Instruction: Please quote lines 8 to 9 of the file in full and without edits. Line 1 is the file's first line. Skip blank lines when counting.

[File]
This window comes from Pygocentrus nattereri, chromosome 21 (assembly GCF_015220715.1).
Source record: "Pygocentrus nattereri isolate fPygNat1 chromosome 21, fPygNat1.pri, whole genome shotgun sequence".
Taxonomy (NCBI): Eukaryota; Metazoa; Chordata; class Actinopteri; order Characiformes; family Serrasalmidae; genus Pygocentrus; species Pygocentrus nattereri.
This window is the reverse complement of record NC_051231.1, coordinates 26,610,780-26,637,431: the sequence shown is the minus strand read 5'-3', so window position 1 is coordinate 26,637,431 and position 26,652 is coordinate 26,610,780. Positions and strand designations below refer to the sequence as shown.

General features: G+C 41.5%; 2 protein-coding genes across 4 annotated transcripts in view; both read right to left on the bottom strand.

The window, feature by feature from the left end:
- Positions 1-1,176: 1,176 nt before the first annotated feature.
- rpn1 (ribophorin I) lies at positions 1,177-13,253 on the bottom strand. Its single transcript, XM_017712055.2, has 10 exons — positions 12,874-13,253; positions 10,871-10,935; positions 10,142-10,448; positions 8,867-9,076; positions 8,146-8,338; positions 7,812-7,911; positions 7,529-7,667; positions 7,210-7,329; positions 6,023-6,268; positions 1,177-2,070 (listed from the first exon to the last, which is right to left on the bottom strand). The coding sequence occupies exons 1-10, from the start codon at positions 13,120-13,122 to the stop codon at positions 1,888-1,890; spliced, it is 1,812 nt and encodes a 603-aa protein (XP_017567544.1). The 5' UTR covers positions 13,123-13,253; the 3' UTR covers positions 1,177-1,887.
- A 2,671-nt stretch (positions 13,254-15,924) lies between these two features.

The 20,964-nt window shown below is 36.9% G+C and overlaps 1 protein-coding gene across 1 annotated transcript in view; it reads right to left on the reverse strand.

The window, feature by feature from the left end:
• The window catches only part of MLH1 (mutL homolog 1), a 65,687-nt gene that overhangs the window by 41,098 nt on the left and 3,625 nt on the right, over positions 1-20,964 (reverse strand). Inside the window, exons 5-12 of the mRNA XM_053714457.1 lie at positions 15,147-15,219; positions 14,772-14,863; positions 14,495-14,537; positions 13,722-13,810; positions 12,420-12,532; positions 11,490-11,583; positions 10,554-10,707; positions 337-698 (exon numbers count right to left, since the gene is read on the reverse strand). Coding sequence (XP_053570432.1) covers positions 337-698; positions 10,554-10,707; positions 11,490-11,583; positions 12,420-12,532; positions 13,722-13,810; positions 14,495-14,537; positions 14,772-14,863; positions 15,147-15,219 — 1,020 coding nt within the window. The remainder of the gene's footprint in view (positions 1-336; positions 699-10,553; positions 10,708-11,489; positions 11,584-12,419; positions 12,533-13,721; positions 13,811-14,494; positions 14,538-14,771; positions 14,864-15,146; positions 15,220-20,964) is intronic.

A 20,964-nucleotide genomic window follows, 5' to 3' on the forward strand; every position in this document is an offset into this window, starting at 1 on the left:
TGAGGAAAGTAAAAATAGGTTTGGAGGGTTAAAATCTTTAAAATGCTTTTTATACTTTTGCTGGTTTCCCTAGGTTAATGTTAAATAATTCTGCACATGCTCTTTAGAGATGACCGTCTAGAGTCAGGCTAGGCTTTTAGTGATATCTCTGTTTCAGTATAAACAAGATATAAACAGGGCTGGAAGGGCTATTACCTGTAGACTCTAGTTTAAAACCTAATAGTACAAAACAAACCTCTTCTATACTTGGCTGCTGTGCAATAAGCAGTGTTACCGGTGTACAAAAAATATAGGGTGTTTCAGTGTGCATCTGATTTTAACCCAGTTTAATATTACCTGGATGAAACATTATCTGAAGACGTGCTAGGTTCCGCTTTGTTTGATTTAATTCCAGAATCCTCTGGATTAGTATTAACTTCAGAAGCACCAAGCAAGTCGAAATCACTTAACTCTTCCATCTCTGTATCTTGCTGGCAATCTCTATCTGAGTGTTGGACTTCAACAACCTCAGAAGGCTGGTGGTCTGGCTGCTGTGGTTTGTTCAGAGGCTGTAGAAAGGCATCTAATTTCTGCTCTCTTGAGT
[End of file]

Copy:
- rpn1 (ribophorin I) lies at positions 1,177-13,253 on the bottom strand. Its single transcript, XM_017712055.2, has 10 exons — positions 12,874-13,253; positions 10,871-10,935; positions 10,142-10,448; positions 8,867-9,076; positions 8,146-8,338; positions 7,812-7,911; positions 7,529-7,667; positions 7,210-7,329; positions 6,023-6,268; positions 1,177-2,070 (listed from the first exon to the last, which is right to left on the bottom strand). The coding sequence occupies exons 1-10, from the start codon at positions 13,120-13,122 to the stop codon at positions 1,888-1,890; spliced, it is 1,812 nt and encodes a 603-aa protein (XP_017567544.1). The 5' UTR covers positions 13,123-13,253; the 3' UTR covers positions 1,177-1,887.
- A 2,671-nt stretch (positions 13,254-15,924) lies between these two features.